One thing many of us can’t live without is our mobile phone. Whether you’re in business or just a social user, with the invention of smartphones, it seems everyone is constantly texting, talking, or checking their social network updates. But the ability to keep in touch wherever you are comes at a price – sometimes quite a hefty one. This article looks at how to reign in that mobile bill and reduce any unnecessary spending.
First things first, it is important to find out if you’re making the most of your existing package. It is claimed a large proportion of mobile users aren’t taking full advantage of their free call, text and data allocation. In many cases, they would be more suited to a cheaper deal.
Pay as you go
One method to reduce mobile costs is to get a “pay as you go” deal. Usually, you can purchase these either as a combined handset and SIM package, or opt for a “SIM only” deal and put the SIM into an existing phone. The advantage is there are no contracts to sign, so you have complete freedom to change package whenever you like. Additionally, since credit is paid for upfront, the amount of usage is restricted and you’ll never go over budget. However, a major disadvantage of PAYG is the lack of choice in terms of handsets and deals. Contracted phones also let you continue making calls after your “free” minutes are used up, and this could prove very useful in an emergency. Likewise, if you take advantage of the free minutes and texts associated with contracted deals, it may prove more cost effective (especially for power users) in the long run. Having said that, for occasional users, PAYG is often the best option to take.
SIM only deals
If you have been signed to an 18-month or even 24-month contract deal, or you’ve decided PAYG offers are too restrictive, a SIM only deal may be a good compromise. They are usually run on 1-month or 12-month contracts, depending on the network, and offer goodies such as free call minutes, texts and data allowances. They differ from standard contract deals since you only pay for the privilege of using the SIM, and you needn’t purchase a handset. Although you may decide to purchase a new phone independently of the deal, this is not necessary. Many people use an existing mobile phone to save money. The end result is monthly payments are significantly reduced.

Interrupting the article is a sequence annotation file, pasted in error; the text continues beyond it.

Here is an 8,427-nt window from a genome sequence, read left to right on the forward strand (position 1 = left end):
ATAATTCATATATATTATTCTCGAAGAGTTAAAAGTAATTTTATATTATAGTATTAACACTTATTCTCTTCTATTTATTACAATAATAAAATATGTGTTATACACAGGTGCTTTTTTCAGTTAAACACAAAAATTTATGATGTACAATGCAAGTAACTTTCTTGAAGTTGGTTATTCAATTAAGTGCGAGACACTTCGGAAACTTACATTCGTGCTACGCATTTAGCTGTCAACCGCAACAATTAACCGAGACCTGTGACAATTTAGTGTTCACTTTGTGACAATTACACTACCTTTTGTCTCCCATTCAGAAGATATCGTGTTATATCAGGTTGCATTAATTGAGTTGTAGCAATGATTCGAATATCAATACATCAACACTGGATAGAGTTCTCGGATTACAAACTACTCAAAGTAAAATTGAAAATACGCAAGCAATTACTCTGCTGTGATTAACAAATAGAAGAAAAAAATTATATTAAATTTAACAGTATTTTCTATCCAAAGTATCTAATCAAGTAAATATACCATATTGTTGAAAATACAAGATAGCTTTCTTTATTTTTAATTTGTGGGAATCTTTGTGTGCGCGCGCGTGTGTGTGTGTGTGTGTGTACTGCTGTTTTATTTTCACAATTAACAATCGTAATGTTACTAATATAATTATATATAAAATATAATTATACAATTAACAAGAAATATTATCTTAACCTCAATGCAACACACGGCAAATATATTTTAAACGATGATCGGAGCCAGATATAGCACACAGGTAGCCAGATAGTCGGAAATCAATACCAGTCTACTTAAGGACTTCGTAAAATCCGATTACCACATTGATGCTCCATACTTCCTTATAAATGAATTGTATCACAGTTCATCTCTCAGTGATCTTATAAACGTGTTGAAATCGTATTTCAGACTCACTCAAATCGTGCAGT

Take advantage of bundles
Mobile providers often tempt customers with a variety of bundles and deals, either when adding new credit (in the case of PAYG), or as part of a monthly contract deal, including free SMS, Internet data, and so on. It is important to take advantage of these wherever possible. As mentioned previously, if you’re not currently using the majority of your freebies, you may be on the wrong package. Therefore, ensure you’re making the most of allowances and if you’re not, negotiate a new deal with your provider, or look into switching networks.
Opt for a cheaper handset
Do you really need that brand new smartphone? Are you sure? They can be quite expensive once insurance and other extras are added. It may be time to consider if you’re going to use all the gadgets available on such devices. If you just need to call and text (and maybe use the Web now and then), far cheaper alternatives are available. It is possible to pick up a fairly cheap Android-driven smartphone for under £100 and it will provide all the apps and functionality you need. Of course, if your needs are even more basic, most major supermarkets and mobile outlets provide budget handsets that are perfect for texting and calling. Remember: the latest handsets don’t stay new for long. There’s always something new in the pipeline, and if you wait it out, you could pick up a great deal on last year’s must-have device!
Most mobile deals will allocate a certain amount of data transfer free of charge, but excessive usage can result in hefty charges. We recommend you get familiar with how much data you’re using and keep a close eye on the transfer. For casual Facebook/Twitter use and some e-mail, 500MB/month data transfer is usually more than adequate. But for users who like to watch videos and streaming media, costs can quickly rack up. The same applies to sending picture messages as well – some networks charge for this, usually per picture. To prevent unnecessary charges, try to use wireless access points when possible (as opposed to your 3G or 4G data). Data monitoring applications can be a useful tool, so try downloading a few. If you do get stung, switching off data altogether is a good idea. It’s also worthwhile to be careful when travelling abroad since roaming charges often apply.
Some networks provide a ‘magic number’ service to customers, which means you can call a nominated number either at a discounted rate, or free of charge for a certain length of time. Often available on contract deals, and some PAYG ones as well, they can be ideal if you tend to call one or two people on a regular basis. It is certainly worth checking to see if your network offers this or any other similar service.
Barter for a lower deal
This is often possible towards the end of an existing contract, where the network will likely get in touch to try and secure a contract extension. Most networks have a Retentions department that dish out discounts to keep customers on board. If you think your network isn’t treating you with the respect you deserve, it’s time to let them know and get a better deal. If you’re still not happy, moving networks is one possibility, but this is not automatically the best option. Often negotiating a deal with your current provider can result in greater rewards. As always, it is best to research pricing and packages across the board to ensure value for money.